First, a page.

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Made-in-Vietnam wood vinegar safe alternative for pesticides

Staff Writer | May 10, 2018
CESTI (the Center for Science and Technology Information) recently announced the successful production of wood vinegar, a new product of Vietnam which can be used as a medicinal herb in organic agriculture.
Vietnam wood vinegar
Asia   Produced by the destructive distillation of wood
The product was developed by TARCC (Tropical Agricultural Research and Consultancy Center) and BIFFA, a fertilizer company.

Wood vinegar is a liquid produced by the destructive distillation of wood and other plant materials.

It is a by-product collected from the anaerobic pyrolysis of wood, containing many organic compounds such as alcohols, esters, acids, phenols and aldehydes. The most abundant component is acetic acid, accounting for about 3-5 percent.

According to Vu Thi Quyen from TARCC, if the correct amount of wood vinegar is used, it will help stimulate germination and support root development. In high concentrations, wood vinegar will inhibit germination which helps limit the growth of weeds.

The made-in-Vietnam wood vinegar developed by TARCC and BIFFA has been tried at many units, including the HCMC Ornamental Flora Research Service Center and cooperatives in Hai Duong, Hai Phong and Bac Giang.

After two weeks of trial use, farmers found that the wood vinegar not only helped significantly reduce the mildew on bitter melon, but also helped the trees bear more fruits with equal quality.

The experiments on other vegetable varieties such as rau muong (Vietnamese spinach) and dragon fruit also showed desired effects. Besides, the vinegar also helped keep the environment clean.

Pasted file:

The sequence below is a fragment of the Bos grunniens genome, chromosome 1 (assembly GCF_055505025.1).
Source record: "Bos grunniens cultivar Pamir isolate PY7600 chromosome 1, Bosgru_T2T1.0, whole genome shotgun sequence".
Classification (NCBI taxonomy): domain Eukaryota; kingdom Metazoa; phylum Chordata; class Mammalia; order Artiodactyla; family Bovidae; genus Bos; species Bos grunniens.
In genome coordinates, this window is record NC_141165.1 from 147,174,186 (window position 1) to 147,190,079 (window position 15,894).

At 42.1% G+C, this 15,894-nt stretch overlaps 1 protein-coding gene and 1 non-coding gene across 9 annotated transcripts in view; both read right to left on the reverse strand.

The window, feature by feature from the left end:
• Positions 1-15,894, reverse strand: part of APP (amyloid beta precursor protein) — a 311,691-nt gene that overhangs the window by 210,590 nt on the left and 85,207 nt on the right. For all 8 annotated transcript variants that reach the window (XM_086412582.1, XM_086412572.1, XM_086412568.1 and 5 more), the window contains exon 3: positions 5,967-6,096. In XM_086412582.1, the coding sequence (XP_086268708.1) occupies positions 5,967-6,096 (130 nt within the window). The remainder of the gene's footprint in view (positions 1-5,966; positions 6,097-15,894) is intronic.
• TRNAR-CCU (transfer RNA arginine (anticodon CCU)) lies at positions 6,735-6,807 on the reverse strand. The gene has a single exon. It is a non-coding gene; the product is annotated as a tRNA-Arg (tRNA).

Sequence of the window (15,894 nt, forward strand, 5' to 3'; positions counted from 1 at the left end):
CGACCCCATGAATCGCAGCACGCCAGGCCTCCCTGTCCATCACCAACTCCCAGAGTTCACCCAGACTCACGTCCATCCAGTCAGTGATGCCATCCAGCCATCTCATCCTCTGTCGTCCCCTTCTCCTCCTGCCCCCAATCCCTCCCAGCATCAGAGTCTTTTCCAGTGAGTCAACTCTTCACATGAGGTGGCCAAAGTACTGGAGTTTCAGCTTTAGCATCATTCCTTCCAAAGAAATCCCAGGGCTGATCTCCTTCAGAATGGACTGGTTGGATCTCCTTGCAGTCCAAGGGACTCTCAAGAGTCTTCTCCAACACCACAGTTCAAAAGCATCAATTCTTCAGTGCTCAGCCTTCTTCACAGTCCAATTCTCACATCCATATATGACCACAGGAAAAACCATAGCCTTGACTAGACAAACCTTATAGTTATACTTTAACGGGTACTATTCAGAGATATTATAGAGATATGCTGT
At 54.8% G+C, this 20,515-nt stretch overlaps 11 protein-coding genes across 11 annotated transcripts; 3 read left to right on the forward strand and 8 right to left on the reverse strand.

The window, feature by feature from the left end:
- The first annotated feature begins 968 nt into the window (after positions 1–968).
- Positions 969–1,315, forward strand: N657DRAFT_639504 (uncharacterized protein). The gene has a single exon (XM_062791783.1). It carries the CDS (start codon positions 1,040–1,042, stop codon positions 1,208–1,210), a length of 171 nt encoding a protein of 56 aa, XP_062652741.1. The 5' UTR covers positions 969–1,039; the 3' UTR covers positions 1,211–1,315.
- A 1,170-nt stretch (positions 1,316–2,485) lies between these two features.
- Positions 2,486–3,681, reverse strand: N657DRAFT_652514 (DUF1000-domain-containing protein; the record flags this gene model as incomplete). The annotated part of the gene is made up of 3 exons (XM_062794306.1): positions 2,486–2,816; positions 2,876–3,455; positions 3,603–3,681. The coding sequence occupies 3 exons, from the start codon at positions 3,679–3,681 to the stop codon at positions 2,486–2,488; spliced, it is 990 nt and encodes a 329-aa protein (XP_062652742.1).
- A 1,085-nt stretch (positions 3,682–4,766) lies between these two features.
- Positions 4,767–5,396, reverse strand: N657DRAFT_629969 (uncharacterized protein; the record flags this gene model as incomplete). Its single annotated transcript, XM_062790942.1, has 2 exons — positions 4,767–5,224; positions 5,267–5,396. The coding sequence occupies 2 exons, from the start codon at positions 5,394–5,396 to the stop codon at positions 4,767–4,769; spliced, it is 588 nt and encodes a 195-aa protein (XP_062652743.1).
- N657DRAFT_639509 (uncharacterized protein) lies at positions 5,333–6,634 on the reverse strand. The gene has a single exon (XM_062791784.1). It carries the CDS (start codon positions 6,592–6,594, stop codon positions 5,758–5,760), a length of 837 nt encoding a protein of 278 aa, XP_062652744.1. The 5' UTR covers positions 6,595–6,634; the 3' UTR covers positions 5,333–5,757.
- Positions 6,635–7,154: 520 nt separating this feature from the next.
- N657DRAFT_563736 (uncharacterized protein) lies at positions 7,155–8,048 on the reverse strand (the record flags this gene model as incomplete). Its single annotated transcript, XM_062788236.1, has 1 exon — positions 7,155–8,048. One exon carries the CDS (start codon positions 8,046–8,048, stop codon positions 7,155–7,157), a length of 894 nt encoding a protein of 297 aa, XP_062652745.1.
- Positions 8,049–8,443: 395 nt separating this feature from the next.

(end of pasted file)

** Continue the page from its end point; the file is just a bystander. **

BIFFA’s director said the company and TARCC are continuing testing the product on other plants to assess the effectiveness and find reasonable concentrations before the product is commercialized.

Nguyen Lan Hung, a leading agriculture expert, said the wood vinegar is very effective, saying that producers should add value to the product by applying it to valuable plant varieties.

Hung commented that the functions of cleaning the environment, driving insects away and killing harmful creatures will satisfy the needs of the majority of farmers. If commercialized, the product will bring practical benefits to farmers as well as the community.

Many countries have studied the applications of wood vinegar, especially in agricultural production. Japan leads the field with the number of inventions, accounting for 52% of the world’s patents. The Japanese government used wood vinegar in solving environmental problems after the 2011 tsunami.